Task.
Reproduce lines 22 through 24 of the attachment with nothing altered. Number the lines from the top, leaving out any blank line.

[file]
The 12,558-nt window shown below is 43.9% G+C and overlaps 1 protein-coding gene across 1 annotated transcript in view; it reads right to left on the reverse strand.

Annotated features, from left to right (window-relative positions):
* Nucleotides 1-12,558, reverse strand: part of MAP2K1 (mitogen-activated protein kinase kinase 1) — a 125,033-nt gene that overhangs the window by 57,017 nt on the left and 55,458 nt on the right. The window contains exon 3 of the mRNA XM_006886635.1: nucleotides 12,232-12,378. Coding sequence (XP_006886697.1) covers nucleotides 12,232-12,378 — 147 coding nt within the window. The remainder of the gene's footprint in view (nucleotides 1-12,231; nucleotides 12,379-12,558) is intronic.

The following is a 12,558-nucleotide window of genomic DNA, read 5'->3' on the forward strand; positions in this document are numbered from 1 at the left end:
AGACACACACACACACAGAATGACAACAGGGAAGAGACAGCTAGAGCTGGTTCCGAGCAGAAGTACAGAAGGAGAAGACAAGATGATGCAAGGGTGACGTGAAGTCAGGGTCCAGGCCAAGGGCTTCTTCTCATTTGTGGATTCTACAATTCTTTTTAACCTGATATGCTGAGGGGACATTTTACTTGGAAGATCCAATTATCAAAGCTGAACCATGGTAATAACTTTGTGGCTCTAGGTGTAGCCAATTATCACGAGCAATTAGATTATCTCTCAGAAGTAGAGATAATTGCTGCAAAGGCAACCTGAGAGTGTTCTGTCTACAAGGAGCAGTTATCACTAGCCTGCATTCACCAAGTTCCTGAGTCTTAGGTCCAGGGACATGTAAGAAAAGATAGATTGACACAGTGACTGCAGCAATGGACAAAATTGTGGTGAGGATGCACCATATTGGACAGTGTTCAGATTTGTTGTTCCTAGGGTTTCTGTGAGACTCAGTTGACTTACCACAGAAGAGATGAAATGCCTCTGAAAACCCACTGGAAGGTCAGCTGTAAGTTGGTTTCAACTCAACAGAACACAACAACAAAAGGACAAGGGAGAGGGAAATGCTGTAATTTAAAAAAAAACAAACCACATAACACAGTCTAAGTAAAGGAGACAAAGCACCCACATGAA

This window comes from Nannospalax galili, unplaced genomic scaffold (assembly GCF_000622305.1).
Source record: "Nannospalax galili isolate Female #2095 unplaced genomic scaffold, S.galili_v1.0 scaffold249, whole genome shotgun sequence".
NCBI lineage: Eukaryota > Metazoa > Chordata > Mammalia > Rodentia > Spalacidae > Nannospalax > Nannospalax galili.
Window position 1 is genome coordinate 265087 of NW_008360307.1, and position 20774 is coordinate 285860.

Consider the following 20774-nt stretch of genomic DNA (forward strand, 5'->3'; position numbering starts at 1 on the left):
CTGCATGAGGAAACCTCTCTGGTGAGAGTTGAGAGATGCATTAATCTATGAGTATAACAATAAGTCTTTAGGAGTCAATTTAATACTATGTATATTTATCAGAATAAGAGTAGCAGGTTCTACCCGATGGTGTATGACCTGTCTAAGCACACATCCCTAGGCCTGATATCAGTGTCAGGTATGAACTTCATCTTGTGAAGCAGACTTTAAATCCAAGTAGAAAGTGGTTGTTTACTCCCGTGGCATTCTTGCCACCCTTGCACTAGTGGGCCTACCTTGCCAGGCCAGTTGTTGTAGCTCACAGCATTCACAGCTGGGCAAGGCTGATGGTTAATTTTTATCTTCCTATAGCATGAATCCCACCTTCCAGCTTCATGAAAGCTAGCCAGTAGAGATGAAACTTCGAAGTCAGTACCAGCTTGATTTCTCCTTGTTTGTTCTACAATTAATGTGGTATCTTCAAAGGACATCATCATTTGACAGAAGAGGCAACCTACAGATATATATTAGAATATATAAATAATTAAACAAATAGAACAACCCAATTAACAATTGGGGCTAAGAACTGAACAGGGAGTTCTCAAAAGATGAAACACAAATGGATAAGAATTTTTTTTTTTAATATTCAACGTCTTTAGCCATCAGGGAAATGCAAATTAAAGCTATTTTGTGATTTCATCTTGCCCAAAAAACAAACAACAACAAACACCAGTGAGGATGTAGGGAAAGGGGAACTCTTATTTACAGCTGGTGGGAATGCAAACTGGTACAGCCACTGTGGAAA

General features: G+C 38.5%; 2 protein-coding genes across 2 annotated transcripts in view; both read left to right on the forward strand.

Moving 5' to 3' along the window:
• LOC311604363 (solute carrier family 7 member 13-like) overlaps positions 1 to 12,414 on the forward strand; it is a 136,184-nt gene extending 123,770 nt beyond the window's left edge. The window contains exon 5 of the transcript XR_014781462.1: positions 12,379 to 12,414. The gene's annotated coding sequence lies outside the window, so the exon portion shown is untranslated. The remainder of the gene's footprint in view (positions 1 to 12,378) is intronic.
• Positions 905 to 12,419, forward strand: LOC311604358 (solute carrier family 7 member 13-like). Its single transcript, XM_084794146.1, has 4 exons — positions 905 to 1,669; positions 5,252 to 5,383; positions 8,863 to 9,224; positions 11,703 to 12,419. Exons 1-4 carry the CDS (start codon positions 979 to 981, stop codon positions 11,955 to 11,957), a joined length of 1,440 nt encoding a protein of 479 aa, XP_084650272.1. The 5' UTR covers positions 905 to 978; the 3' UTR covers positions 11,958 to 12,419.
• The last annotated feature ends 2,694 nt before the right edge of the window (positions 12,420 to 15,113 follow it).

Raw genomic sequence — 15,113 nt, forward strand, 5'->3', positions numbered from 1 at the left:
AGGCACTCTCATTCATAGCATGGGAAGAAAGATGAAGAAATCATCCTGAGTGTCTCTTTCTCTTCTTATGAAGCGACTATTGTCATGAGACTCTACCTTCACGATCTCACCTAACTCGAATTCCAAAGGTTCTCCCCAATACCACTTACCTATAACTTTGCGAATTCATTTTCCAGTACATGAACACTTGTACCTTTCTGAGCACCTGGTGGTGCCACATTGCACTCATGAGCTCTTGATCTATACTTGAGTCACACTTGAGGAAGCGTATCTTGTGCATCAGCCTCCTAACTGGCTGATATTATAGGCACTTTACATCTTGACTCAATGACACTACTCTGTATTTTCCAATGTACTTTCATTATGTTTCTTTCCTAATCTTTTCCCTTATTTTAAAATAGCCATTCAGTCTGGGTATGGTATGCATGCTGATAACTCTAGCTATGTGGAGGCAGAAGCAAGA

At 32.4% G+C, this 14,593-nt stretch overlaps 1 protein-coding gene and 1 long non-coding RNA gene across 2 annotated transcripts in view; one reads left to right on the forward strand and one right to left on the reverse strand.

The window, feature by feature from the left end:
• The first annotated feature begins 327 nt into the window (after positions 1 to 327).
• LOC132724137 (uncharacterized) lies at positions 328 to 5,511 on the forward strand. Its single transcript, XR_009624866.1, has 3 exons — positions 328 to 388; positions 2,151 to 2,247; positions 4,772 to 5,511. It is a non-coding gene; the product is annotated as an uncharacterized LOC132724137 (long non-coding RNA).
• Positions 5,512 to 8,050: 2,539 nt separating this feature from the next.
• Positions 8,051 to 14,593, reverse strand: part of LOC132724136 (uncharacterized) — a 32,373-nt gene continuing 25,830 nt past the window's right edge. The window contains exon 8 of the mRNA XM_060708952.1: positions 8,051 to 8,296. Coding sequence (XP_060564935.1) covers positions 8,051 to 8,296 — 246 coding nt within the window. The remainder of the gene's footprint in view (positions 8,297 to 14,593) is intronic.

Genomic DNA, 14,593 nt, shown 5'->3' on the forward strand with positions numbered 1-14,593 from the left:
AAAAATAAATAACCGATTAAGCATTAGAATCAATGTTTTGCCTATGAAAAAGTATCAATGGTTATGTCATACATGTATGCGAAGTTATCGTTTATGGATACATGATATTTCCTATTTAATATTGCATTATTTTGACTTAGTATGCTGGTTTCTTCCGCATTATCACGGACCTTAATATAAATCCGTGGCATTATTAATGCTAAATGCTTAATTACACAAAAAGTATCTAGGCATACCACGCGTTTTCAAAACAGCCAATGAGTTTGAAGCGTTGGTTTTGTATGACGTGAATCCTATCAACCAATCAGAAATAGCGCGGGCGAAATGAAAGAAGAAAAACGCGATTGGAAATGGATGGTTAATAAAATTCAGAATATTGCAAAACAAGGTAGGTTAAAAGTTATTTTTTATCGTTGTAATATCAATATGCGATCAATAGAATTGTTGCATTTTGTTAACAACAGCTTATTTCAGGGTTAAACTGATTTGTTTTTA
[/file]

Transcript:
• LOC132724137 (uncharacterized) lies at positions 328 to 5,511 on the forward strand. Its single transcript, XR_009624866.1, has 3 exons — positions 328 to 388; positions 2,151 to 2,247; positions 4,772 to 5,511. It is a non-coding gene; the product is annotated as an uncharacterized LOC132724137 (long non-coding RNA).
• Positions 5,512 to 8,050: 2,539 nt separating this feature from the next.
• Positions 8,051 to 14,593, reverse strand: part of LOC132724136 (uncharacterized) — a 32,373-nt gene continuing 25,830 nt past the window's right edge. The window contains exon 8 of the mRNA XM_060708952.1: positions 8,051 to 8,296. Coding sequence (XP_060564935.1) covers positions 8,051 to 8,296 — 246 coding nt within the window. The remainder of the gene's footprint in view (positions 8,297 to 14,593) is intronic.